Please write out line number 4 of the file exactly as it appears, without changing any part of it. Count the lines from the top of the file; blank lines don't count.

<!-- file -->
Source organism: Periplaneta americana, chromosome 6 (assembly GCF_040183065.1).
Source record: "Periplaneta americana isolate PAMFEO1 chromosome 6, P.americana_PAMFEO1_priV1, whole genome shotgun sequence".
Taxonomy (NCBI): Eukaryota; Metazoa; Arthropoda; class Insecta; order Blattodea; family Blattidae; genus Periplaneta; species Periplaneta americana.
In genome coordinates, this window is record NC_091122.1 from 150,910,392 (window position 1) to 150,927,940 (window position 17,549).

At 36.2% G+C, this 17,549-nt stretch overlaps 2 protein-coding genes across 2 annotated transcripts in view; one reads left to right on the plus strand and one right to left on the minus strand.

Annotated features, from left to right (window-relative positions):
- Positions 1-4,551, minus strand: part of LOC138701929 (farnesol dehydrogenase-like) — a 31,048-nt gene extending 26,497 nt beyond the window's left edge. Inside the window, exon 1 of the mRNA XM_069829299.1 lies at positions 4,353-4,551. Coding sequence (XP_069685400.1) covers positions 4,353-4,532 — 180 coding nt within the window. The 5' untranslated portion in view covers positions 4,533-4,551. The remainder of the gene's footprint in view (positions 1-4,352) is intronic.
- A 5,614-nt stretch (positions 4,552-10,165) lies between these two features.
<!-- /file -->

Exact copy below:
In genome coordinates, this window is record NC_091122.1 from 150,910,392 (window position 1) to 150,927,940 (window position 17,549).